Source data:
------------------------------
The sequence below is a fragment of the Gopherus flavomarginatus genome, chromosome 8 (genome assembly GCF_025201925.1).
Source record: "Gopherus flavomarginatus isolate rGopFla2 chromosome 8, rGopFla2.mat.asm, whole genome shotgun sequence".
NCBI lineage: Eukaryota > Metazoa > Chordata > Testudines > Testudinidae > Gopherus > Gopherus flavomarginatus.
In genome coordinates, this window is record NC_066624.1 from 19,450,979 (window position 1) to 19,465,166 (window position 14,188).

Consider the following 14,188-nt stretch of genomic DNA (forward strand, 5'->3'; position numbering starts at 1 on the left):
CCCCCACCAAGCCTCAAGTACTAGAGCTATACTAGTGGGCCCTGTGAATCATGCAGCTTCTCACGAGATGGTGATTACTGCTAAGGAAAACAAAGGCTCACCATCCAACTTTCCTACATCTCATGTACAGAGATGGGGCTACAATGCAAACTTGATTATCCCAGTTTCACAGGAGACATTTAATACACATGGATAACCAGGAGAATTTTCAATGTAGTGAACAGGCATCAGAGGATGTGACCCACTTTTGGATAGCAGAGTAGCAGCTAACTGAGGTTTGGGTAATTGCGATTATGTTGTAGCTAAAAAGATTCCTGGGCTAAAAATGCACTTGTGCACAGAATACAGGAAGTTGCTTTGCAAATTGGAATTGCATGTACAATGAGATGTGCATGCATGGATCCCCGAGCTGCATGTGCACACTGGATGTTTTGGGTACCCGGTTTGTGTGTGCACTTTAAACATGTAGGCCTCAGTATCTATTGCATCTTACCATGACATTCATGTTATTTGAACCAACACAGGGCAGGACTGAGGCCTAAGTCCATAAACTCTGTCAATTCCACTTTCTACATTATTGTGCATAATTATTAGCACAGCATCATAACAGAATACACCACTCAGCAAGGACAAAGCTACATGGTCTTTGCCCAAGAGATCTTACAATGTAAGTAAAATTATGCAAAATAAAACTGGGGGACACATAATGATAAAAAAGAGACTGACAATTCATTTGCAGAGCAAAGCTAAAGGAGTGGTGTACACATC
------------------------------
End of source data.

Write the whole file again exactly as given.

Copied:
The sequence below is a fragment of the Gopherus flavomarginatus genome, chromosome 8 (genome assembly GCF_025201925.1).
Source record: "Gopherus flavomarginatus isolate rGopFla2 chromosome 8, rGopFla2.mat.asm, whole genome shotgun sequence".
NCBI lineage: Eukaryota > Metazoa > Chordata > Testudines > Testudinidae > Gopherus > Gopherus flavomarginatus.
In genome coordinates, this window is record NC_066624.1 from 19,450,979 (window position 1) to 19,465,166 (window position 14,188).

Consider the following 14,188-nt stretch of genomic DNA (forward strand, 5'->3'; position numbering starts at 1 on the left):
CCCCCACCAAGCCTCAAGTACTAGAGCTATACTAGTGGGCCCTGTGAATCATGCAGCTTCTCACGAGATGGTGATTACTGCTAAGGAAAACAAAGGCTCACCATCCAACTTTCCTACATCTCATGTACAGAGATGGGGCTACAATGCAAACTTGATTATCCCAGTTTCACAGGAGACATTTAATACACATGGATAACCAGGAGAATTTTCAATGTAGTGAACAGGCATCAGAGGATGTGACCCACTTTTGGATAGCAGAGTAGCAGCTAACTGAGGTTTGGGTAATTGCGATTATGTTGTAGCTAAAAAGATTCCTGGGCTAAAAATGCACTTGTGCACAGAATACAGGAAGTTGCTTTGCAAATTGGAATTGCATGTACAATGAGATGTGCATGCATGGATCCCCGAGCTGCATGTGCACACTGGATGTTTTGGGTACCCGGTTTGTGTGTGCACTTTAAACATGTAGGCCTCAGTATCTATTGCATCTTACCATGACATTCATGTTATTTGAACCAACACAGGGCAGGACTGAGGCCTAAGTCCATAAACTCTGTCAATTCCACTTTCTACATTATTGTGCATAATTATTAGCACAGCATCATAACAGAATACACCACTCAGCAAGGACAAAGCTACATGGTCTTTGCCCAAGAGATCTTACAATGTAAGTAAAATTATGCAAAATAAAACTGGGGGACACATAATGATAAAAAAGAGACTGACAATTCATTTGCAGAGCAAAGCTAAAGGAGTGGTGTACACATC